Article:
Mechanic's Liens & South Carolina Residential Builders
October 1, 2015
Heat Related Job Injuries a Threat for Workers in South Carolina
May 16, 2019
South Carolina is known for having hot, humid temperatures. In Aiken, the warm weather begins in April or May and remains clear through the fall. While this may be a draw for vacationers, it can put workers in serious jeopardy. At this time of year, heat related on the job injuries are a serious risk that can entitle you to workers’ compensation benefits. The following outlines some of the most common types of heat exposure and what you can do to protect yourself and your rights to benefits.
Heat Related Illnesses
Heat related illnesses are a common hazard for people who work outdoors or inside in hot temperatures. Landscapers, construction crews, and highway workers are all at risk, as are those working in bakeries, factories, dry cleaners, restaurants, and amusement parks or at other outdoor businesses. According to the Occupational Safety and Health Administration (OSHA), there are four common types of heat related illnesses that jeopardize the health of workers in these and other fields:
Heat rash: This is a common skin irritation often referred to as prickly heat. It happens when sweat fails to evaporate from the skin.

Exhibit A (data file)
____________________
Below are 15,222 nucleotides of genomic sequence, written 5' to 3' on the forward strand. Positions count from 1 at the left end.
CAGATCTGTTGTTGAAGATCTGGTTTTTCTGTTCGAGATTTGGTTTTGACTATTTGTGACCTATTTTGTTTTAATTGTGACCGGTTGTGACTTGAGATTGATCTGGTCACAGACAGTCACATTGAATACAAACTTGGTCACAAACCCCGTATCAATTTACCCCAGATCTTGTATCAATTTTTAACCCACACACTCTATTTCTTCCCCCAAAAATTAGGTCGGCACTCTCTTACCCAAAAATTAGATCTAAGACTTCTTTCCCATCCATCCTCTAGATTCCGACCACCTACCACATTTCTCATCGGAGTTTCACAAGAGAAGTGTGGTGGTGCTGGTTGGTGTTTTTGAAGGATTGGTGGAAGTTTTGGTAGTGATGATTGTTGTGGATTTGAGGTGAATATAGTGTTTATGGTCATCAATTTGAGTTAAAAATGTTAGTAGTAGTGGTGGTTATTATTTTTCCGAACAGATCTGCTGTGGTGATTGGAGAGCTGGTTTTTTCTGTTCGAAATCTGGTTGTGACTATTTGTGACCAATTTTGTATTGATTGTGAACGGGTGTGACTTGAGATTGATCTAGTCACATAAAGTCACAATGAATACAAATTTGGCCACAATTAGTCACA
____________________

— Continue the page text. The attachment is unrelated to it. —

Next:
Heat cramps: These happen when your body sweats and loses important fluids and salt. Muscles get tired and begin to cramp up, which can occur on the job or later at home.
Heat exhaustion: This includes symptoms such as headache, dizziness, nausea, and general weakness. It is a sign that your body has lost a dangerous amount of fluid.
Heat stroke: This is the most serious type of heat related illness and requires immediate medical attention. Symptoms include mental confusion, loss of consciousness, and the possibility of seizures.
To avoid these types of heat related illnesses on the job, employers must provide plenty of water, frequent breaks, and rest periods where workers have an opportunity to get out of the sun and into cooler temperatures.
Protect Your Rights to Benefits
According to the Bureau of Labor Statistics (BLS), South Carolina has the second highest rate of heat related injuries throughout the country. At the first sign of any of the above illnesses, it is important to notify your employer immediately. These injuries can end up having serious ramifications on your health and may prevent you from working or performing certain tasks on your job.
Once you have reported a heat related illness to your employer, it is important that you get immediate medical care and follow all of your doctor’s instructions. This includes refraining from work or other activities, undergoing all recommended tests and procedures, and attending all follow up visits. Failing to do any of the above could cause your workers’ compensation benefits claim to be denied.